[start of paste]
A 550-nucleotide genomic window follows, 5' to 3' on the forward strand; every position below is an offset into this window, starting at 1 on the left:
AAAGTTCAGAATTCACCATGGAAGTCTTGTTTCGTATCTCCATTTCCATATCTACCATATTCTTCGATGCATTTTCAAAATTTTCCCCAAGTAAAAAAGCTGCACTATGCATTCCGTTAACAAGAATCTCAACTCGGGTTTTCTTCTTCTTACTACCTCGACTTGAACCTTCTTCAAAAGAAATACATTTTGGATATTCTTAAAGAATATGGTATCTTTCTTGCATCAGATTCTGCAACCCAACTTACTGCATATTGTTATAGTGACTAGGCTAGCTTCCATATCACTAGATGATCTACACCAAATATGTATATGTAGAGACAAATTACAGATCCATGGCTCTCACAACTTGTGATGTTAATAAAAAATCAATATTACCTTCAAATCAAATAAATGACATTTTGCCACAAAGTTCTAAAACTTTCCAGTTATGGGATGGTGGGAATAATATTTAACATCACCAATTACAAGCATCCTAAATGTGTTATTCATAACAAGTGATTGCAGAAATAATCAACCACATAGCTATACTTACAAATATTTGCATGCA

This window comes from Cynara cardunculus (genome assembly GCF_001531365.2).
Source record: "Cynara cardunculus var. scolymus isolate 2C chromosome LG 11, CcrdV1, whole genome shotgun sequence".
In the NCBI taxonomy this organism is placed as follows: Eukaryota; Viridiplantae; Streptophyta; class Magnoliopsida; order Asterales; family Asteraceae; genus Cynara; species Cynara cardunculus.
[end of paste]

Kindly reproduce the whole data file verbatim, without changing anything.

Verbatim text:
A 550-nucleotide genomic window follows, 5' to 3' on the forward strand; every position below is an offset into this window, starting at 1 on the left:
AAAGTTCAGAATTCACCATGGAAGTCTTGTTTCGTATCTCCATTTCCATATCTACCATATTCTTCGATGCATTTTCAAAATTTTCCCCAAGTAAAAAAGCTGCACTATGCATTCCGTTAACAAGAATCTCAACTCGGGTTTTCTTCTTCTTACTACCTCGACTTGAACCTTCTTCAAAAGAAATACATTTTGGATATTCTTAAAGAATATGGTATCTTTCTTGCATCAGATTCTGCAACCCAACTTACTGCATATTGTTATAGTGACTAGGCTAGCTTCCATATCACTAGATGATCTACACCAAATATGTATATGTAGAGACAAATTACAGATCCATGGCTCTCACAACTTGTGATGTTAATAAAAAATCAATATTACCTTCAAATCAAATAAATGACATTTTGCCACAAAGTTCTAAAACTTTCCAGTTATGGGATGGTGGGAATAATATTTAACATCACCAATTACAAGCATCCTAAATGTGTTATTCATAACAAGTGATTGCAGAAATAATCAACCACATAGCTATACTTACAAATATTTGCATGCA

This window comes from Cynara cardunculus (genome assembly GCF_001531365.2).
Source record: "Cynara cardunculus var. scolymus isolate 2C chromosome LG 11, CcrdV1, whole genome shotgun sequence".
In the NCBI taxonomy this organism is placed as follows: Eukaryota; Viridiplantae; Streptophyta; class Magnoliopsida; order Asterales; family Asteraceae; genus Cynara; species Cynara cardunculus.